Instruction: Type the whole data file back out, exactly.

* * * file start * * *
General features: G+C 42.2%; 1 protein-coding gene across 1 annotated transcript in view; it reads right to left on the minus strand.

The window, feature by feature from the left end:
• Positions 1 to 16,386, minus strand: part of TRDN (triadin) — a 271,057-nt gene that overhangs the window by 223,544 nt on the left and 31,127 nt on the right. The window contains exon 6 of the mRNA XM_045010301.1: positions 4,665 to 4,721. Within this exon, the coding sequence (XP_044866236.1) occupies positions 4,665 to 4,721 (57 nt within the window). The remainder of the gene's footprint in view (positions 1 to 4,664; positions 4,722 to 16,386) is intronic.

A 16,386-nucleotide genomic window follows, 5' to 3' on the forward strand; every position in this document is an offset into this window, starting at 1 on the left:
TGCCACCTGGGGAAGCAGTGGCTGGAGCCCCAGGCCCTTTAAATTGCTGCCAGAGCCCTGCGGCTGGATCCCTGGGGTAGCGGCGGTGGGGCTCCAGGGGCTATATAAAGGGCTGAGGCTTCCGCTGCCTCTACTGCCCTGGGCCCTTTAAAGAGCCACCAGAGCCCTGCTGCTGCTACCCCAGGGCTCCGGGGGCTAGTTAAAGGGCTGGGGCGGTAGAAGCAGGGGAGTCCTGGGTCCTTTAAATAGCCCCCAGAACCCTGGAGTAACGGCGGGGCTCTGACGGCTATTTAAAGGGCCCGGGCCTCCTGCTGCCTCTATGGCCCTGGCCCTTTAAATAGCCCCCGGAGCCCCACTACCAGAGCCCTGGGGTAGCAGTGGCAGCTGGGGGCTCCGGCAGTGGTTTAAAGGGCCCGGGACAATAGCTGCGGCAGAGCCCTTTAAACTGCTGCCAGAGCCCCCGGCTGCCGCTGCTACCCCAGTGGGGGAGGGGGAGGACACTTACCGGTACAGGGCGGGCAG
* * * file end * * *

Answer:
General features: G+C 42.2%; 1 protein-coding gene across 1 annotated transcript in view; it reads right to left on the minus strand.

The window, feature by feature from the left end:
• Positions 1 to 16,386, minus strand: part of TRDN (triadin) — a 271,057-nt gene that overhangs the window by 223,544 nt on the left and 31,127 nt on the right. The window contains exon 6 of the mRNA XM_045010301.1: positions 4,665 to 4,721. Within this exon, the coding sequence (XP_044866236.1) occupies positions 4,665 to 4,721 (57 nt within the window). The remainder of the gene's footprint in view (positions 1 to 4,664; positions 4,722 to 16,386) is intronic.

A 16,386-nucleotide genomic window follows, 5' to 3' on the forward strand; every position in this document is an offset into this window, starting at 1 on the left:
TGCCACCTGGGGAAGCAGTGGCTGGAGCCCCAGGCCCTTTAAATTGCTGCCAGAGCCCTGCGGCTGGATCCCTGGGGTAGCGGCGGTGGGGCTCCAGGGGCTATATAAAGGGCTGAGGCTTCCGCTGCCTCTACTGCCCTGGGCCCTTTAAAGAGCCACCAGAGCCCTGCTGCTGCTACCCCAGGGCTCCGGGGGCTAGTTAAAGGGCTGGGGCGGTAGAAGCAGGGGAGTCCTGGGTCCTTTAAATAGCCCCCAGAACCCTGGAGTAACGGCGGGGCTCTGACGGCTATTTAAAGGGCCCGGGCCTCCTGCTGCCTCTATGGCCCTGGCCCTTTAAATAGCCCCCGGAGCCCCACTACCAGAGCCCTGGGGTAGCAGTGGCAGCTGGGGGCTCCGGCAGTGGTTTAAAGGGCCCGGGACAATAGCTGCGGCAGAGCCCTTTAAACTGCTGCCAGAGCCCCCGGCTGCCGCTGCTACCCCAGTGGGGGAGGGGGAGGACACTTACCGGTACAGGGCGGGCAG